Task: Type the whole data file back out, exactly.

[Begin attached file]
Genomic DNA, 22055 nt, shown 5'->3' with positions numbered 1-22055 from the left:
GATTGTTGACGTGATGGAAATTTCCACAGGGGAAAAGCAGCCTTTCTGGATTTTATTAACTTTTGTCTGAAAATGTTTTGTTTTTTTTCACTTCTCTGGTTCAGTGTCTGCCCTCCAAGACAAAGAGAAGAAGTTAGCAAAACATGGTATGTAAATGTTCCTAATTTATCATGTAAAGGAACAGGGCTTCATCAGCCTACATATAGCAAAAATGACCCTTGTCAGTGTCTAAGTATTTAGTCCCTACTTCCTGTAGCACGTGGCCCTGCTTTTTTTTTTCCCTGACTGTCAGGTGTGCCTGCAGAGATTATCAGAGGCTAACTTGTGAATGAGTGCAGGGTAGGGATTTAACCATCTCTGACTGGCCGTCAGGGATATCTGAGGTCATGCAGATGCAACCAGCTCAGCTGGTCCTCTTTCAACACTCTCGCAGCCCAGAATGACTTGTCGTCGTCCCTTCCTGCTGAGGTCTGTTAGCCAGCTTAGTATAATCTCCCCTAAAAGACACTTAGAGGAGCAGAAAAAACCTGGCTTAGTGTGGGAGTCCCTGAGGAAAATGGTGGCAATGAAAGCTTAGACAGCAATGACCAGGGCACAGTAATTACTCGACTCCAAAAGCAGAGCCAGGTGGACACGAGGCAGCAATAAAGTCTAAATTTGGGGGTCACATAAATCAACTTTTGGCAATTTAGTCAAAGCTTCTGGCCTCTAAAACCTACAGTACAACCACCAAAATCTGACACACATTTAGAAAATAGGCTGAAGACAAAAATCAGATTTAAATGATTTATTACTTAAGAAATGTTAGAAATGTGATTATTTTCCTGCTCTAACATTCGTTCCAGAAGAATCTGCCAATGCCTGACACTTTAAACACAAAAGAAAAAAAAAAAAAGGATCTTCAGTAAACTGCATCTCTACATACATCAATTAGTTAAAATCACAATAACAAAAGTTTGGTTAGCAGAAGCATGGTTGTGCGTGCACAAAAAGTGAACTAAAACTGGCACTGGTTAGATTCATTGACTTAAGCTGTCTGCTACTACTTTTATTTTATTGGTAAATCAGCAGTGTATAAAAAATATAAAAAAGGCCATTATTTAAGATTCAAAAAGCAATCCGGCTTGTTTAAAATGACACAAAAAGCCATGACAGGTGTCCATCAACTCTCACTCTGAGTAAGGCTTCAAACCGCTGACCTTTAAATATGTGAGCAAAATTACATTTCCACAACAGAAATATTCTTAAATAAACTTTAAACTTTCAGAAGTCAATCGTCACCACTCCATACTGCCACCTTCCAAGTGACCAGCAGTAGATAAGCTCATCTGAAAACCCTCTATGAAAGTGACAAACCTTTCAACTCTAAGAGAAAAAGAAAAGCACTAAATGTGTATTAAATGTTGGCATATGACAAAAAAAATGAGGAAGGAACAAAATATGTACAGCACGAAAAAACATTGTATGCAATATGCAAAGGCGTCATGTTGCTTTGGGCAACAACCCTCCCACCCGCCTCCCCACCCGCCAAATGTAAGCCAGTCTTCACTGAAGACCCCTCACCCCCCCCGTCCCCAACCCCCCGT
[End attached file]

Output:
Genomic DNA, 22055 nt, shown 5'->3' with positions numbered 1-22055 from the left:
GATTGTTGACGTGATGGAAATTTCCACAGGGGAAAAGCAGCCTTTCTGGATTTTATTAACTTTTGTCTGAAAATGTTTTGTTTTTTTTCACTTCTCTGGTTCAGTGTCTGCCCTCCAAGACAAAGAGAAGAAGTTAGCAAAACATGGTATGTAAATGTTCCTAATTTATCATGTAAAGGAACAGGGCTTCATCAGCCTACATATAGCAAAAATGACCCTTGTCAGTGTCTAAGTATTTAGTCCCTACTTCCTGTAGCACGTGGCCCTGCTTTTTTTTTTCCCTGACTGTCAGGTGTGCCTGCAGAGATTATCAGAGGCTAACTTGTGAATGAGTGCAGGGTAGGGATTTAACCATCTCTGACTGGCCGTCAGGGATATCTGAGGTCATGCAGATGCAACCAGCTCAGCTGGTCCTCTTTCAACACTCTCGCAGCCCAGAATGACTTGTCGTCGTCCCTTCCTGCTGAGGTCTGTTAGCCAGCTTAGTATAATCTCCCCTAAAAGACACTTAGAGGAGCAGAAAAAACCTGGCTTAGTGTGGGAGTCCCTGAGGAAAATGGTGGCAATGAAAGCTTAGACAGCAATGACCAGGGCACAGTAATTACTCGACTCCAAAAGCAGAGCCAGGTGGACACGAGGCAGCAATAAAGTCTAAATTTGGGGGTCACATAAATCAACTTTTGGCAATTTAGTCAAAGCTTCTGGCCTCTAAAACCTACAGTACAACCACCAAAATCTGACACACATTTAGAAAATAGGCTGAAGACAAAAATCAGATTTAAATGATTTATTACTTAAGAAATGTTAGAAATGTGATTATTTTCCTGCTCTAACATTCGTTCCAGAAGAATCTGCCAATGCCTGACACTTTAAACACAAAAGAAAAAAAAAAAAAGGATCTTCAGTAAACTGCATCTCTACATACATCAATTAGTTAAAATCACAATAACAAAAGTTTGGTTAGCAGAAGCATGGTTGTGCGTGCACAAAAAGTGAACTAAAACTGGCACTGGTTAGATTCATTGACTTAAGCTGTCTGCTACTACTTTTATTTTATTGGTAAATCAGCAGTGTATAAAAAATATAAAAAAGGCCATTATTTAAGATTCAAAAAGCAATCCGGCTTGTTTAAAATGACACAAAAAGCCATGACAGGTGTCCATCAACTCTCACTCTGAGTAAGGCTTCAAACCGCTGACCTTTAAATATGTGAGCAAAATTACATTTCCACAACAGAAATATTCTTAAATAAACTTTAAACTTTCAGAAGTCAATCGTCACCACTCCATACTGCCACCTTCCAAGTGACCAGCAGTAGATAAGCTCATCTGAAAACCCTCTATGAAAGTGACAAACCTTTCAACTCTAAGAGAAAAAGAAAAGCACTAAATGTGTATTAAATGTTGGCATATGACAAAAAAAATGAGGAAGGAACAAAATATGTACAGCACGAAAAAACATTGTATGCAATATGCAAAGGCGTCATGTTGCTTTGGGCAACAACCCTCCCACCCGCCTCCCCACCCGCCAAATGTAAGCCAGTCTTCACTGAAGACCCCTCACCCCCCCCGTCCCCAACCCCCCGT